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September 13, 2020 | Doug Sauder
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“It came to pass after these things that the butler and the baker of the king of Egypt offended their lord . . . So he put them in custody in the house of the captain of the guard, in the prison, the place where Joseph was confined.”—Genesis 40:1-3 (NKJV)
By God’s grand design, Joseph’s path now crosses with two men in prison. Both held high positions in the Pharaoh’s household. One served as his butler while the other served as his baker. But despite their favored status, both did something to upset the Pharaoh, who decided to throw them in prison.
It’s here they encounter Joseph, who’d been unjustly imprisoned. And it’s here we continue to see Joseph’s character shine amidst the darkest circumstances imaginable. God pours out His favor on Joseph, and he’s entrusted with the responsibility of tending to the needs of the butler and baker: “And the captain of the guard charged Joseph with them, and he served them; so they were in custody for a while” (Genesis 40:4 NKJV).
Don’t miss the fact that Joseph served these men “for a while.” It’s easy to gloss over this detail in a few words, but in reality, there was a lot of hard work involved. Joseph was faithful to tend to the needs of these men over a long haul. And this faithfulness led to something more significant: “Then the butler and the baker . . . had a dream . . . And Joseph came in to them in the morning and looked at them, and saw that they were sad. So he asked . . . ‘Why do you look so sad today?’ And they said to him, ‘We each have had a dream, and there is no interpreter of it.’ So Joseph said to them, ‘Do not interpretations belong to God? Tell them to me, please’ (Genesis 40:5-8 NKJV).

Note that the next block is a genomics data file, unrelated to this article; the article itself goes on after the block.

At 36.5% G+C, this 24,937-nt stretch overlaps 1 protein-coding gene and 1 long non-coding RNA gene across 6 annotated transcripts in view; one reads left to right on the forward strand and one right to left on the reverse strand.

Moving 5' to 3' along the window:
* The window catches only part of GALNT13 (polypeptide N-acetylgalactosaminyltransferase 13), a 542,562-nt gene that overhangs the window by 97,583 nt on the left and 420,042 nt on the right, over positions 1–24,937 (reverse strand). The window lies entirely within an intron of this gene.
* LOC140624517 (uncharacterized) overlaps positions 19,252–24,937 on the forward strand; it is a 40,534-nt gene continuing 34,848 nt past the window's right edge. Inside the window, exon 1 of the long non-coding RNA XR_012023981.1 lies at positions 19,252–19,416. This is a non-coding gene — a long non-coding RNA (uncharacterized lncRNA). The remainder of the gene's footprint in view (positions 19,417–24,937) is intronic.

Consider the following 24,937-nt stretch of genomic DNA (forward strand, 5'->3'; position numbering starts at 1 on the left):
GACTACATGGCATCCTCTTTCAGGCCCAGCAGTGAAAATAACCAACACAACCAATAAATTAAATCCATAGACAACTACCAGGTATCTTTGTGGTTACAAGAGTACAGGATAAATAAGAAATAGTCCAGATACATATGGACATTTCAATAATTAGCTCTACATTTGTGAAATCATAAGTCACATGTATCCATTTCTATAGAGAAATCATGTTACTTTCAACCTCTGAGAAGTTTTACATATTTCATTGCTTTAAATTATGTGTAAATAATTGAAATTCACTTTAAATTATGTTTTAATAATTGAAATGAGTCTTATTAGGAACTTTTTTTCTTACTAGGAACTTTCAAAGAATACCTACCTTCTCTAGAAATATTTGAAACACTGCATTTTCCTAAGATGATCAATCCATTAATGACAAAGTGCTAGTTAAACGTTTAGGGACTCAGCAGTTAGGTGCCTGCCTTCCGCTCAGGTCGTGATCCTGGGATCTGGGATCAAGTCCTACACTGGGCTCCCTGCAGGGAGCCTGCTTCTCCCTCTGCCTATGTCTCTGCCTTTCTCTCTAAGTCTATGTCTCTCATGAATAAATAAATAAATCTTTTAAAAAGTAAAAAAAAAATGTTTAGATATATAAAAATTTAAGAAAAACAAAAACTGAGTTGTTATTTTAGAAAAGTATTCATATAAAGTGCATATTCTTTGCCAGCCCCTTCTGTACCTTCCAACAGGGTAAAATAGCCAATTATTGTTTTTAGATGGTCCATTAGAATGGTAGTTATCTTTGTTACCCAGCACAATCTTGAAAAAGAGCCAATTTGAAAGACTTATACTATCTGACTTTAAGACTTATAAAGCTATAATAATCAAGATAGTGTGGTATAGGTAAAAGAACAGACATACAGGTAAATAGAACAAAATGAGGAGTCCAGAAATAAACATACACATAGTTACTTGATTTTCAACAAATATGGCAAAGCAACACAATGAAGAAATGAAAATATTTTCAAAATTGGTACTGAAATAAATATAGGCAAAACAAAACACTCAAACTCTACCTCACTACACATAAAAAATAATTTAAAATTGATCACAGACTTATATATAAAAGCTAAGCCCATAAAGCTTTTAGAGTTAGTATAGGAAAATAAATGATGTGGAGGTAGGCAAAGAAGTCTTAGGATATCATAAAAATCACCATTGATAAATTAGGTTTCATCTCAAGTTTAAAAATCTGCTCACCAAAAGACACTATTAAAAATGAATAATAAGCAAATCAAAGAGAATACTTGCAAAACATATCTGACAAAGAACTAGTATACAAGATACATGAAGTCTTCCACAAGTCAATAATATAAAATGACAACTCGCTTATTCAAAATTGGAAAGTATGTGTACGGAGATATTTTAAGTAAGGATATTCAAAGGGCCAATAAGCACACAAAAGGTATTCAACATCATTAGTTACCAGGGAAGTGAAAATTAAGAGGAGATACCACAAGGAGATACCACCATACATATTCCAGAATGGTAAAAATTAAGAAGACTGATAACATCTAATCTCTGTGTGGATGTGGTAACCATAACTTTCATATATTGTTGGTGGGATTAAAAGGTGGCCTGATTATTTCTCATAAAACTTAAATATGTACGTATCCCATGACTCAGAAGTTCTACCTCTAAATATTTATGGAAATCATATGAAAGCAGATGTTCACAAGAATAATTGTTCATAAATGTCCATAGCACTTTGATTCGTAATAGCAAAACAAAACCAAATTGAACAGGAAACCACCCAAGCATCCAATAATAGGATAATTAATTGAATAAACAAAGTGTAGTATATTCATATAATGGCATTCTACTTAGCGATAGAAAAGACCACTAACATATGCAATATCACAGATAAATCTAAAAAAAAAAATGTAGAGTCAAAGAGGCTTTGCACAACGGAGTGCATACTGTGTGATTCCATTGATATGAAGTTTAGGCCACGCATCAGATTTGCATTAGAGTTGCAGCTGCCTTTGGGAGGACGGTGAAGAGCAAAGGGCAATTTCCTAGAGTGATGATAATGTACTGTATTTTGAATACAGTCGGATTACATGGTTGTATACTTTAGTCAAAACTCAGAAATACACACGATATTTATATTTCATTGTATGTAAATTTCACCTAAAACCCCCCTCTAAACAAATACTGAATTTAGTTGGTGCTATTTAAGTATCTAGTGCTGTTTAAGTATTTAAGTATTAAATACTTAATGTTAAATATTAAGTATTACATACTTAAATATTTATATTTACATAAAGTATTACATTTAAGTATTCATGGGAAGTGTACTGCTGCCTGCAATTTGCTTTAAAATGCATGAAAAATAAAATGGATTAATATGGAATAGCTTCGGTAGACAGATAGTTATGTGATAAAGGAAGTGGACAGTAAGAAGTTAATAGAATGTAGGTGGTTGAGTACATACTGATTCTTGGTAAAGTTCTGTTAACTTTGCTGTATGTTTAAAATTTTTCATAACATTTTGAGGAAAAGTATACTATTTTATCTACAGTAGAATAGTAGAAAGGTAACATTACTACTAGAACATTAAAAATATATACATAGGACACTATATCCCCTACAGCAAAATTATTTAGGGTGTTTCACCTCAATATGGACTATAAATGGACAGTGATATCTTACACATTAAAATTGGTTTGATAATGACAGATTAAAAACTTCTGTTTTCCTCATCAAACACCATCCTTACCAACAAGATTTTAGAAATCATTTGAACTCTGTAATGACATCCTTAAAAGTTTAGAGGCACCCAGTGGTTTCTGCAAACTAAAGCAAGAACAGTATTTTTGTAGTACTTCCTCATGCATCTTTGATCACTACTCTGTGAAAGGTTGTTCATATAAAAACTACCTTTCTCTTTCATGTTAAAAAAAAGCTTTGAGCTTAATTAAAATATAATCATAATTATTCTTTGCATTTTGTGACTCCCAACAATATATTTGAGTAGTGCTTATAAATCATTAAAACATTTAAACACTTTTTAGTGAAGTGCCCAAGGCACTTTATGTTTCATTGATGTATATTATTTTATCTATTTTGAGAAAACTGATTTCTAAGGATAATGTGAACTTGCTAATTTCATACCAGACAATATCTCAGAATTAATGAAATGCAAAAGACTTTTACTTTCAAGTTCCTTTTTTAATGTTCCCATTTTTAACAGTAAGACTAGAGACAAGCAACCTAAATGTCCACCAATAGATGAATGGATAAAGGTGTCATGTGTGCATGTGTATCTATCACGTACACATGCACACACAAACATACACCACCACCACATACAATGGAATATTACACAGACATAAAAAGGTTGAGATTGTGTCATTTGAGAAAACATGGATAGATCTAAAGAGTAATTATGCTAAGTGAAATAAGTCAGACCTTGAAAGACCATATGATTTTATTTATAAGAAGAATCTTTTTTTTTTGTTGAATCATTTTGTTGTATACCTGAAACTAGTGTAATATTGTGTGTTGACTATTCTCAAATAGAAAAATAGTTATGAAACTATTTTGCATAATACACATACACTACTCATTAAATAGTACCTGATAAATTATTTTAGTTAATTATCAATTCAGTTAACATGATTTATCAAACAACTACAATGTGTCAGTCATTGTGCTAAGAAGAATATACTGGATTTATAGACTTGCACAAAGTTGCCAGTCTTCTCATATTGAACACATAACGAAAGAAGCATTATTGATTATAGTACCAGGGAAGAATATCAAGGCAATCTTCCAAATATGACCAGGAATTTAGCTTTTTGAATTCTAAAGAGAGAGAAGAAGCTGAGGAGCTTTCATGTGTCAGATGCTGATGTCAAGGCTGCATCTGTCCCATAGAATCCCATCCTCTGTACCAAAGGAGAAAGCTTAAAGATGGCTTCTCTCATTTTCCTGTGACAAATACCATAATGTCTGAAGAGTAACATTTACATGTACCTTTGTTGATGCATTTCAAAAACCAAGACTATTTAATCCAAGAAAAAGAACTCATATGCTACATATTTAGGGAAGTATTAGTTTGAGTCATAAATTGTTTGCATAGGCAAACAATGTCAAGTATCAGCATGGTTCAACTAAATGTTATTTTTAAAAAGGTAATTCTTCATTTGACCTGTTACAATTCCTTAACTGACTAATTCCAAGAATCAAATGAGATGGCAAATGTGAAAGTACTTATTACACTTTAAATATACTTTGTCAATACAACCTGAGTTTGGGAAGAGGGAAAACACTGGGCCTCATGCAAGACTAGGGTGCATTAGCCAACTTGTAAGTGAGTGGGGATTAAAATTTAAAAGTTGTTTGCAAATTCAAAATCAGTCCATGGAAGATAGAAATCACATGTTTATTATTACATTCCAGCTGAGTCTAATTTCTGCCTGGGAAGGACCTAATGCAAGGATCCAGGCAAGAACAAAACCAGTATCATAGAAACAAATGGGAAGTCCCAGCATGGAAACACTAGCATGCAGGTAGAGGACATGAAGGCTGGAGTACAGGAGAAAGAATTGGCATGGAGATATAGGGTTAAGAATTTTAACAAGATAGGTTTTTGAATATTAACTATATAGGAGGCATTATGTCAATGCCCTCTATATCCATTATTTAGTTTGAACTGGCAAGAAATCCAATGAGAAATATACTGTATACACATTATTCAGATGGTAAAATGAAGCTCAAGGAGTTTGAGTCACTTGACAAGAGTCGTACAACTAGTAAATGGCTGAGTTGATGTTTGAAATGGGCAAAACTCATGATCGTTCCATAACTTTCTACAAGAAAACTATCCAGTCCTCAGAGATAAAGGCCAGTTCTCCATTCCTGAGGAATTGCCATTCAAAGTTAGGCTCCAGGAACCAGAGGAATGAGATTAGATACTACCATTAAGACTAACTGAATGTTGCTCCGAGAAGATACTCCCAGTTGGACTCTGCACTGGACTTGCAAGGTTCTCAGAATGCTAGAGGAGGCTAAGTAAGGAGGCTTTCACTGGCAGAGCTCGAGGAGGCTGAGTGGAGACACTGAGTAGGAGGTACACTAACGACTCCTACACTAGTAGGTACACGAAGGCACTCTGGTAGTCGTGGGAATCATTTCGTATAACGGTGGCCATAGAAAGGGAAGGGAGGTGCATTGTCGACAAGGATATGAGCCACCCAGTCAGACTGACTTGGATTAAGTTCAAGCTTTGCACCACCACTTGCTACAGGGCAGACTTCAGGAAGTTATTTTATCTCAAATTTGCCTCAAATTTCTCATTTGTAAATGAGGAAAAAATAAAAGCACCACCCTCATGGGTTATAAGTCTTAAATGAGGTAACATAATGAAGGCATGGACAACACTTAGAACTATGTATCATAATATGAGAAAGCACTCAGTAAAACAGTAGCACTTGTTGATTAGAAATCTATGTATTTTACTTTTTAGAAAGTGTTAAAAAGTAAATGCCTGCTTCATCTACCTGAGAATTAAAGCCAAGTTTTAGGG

If you know how this story unfolds, you know that these dreams become a turning point in Joseph’s journey. We will get to that in the days ahead, but in the meantime, take note of how willing Joseph was to listen to and interpret the dreams these men had.
Why was Joseph willing to do this? Because it was a continuation of who he truly was—a servant who was always faithful in the moment and in the now. Whether it was the unrecorded acts of service “for a while” or the pivotal interpretation of these dreams, Joseph was going to be faithful with whatever the Lord had placed in front of him.
What a lesson for us! God wants us to have the same heart when it comes to faithfully serving Him in the opportunities that He ordains. They may or may not always appear sensational, but they are always significant because they’re ordered by God. Joseph understood this, and it’s how we need to see our service, as well. May we always be “faithful in the now!”
DIG: What aspect of Joseph’s character do we see on display here?
DISCOVER: What are we to learn and emulate from Joseph’s example?
DO: Determine what it means to be “faithful in the now.” Then consider if this applies to you.